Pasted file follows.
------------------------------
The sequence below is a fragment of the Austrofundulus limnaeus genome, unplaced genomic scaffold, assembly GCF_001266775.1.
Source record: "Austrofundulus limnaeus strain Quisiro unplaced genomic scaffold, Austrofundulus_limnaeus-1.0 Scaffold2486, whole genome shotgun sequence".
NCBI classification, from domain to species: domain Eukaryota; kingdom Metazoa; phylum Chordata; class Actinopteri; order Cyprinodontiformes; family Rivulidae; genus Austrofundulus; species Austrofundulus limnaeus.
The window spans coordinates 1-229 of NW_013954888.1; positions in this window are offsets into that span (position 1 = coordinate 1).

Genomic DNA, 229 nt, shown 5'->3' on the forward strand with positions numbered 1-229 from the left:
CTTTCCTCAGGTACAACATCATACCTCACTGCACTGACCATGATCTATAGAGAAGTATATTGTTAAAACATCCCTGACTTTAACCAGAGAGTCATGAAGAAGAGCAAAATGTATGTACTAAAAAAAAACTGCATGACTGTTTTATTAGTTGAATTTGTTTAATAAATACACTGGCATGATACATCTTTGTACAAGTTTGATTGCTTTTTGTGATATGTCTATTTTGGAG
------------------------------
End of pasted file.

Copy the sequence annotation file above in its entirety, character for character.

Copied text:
The sequence below is a fragment of the Austrofundulus limnaeus genome, unplaced genomic scaffold, assembly GCF_001266775.1.
Source record: "Austrofundulus limnaeus strain Quisiro unplaced genomic scaffold, Austrofundulus_limnaeus-1.0 Scaffold2486, whole genome shotgun sequence".
NCBI classification, from domain to species: domain Eukaryota; kingdom Metazoa; phylum Chordata; class Actinopteri; order Cyprinodontiformes; family Rivulidae; genus Austrofundulus; species Austrofundulus limnaeus.
The window spans coordinates 1-229 of NW_013954888.1; positions in this window are offsets into that span (position 1 = coordinate 1).

Genomic DNA, 229 nt, shown 5'->3' on the forward strand with positions numbered 1-229 from the left:
CTTTCCTCAGGTACAACATCATACCTCACTGCACTGACCATGATCTATAGAGAAGTATATTGTTAAAACATCCCTGACTTTAACCAGAGAGTCATGAAGAAGAGCAAAATGTATGTACTAAAAAAAAACTGCATGACTGTTTTATTAGTTGAATTTGTTTAATAAATACACTGGCATGATACATCTTTGTACAAGTTTGATTGCTTTTTGTGATATGTCTATTTTGGAG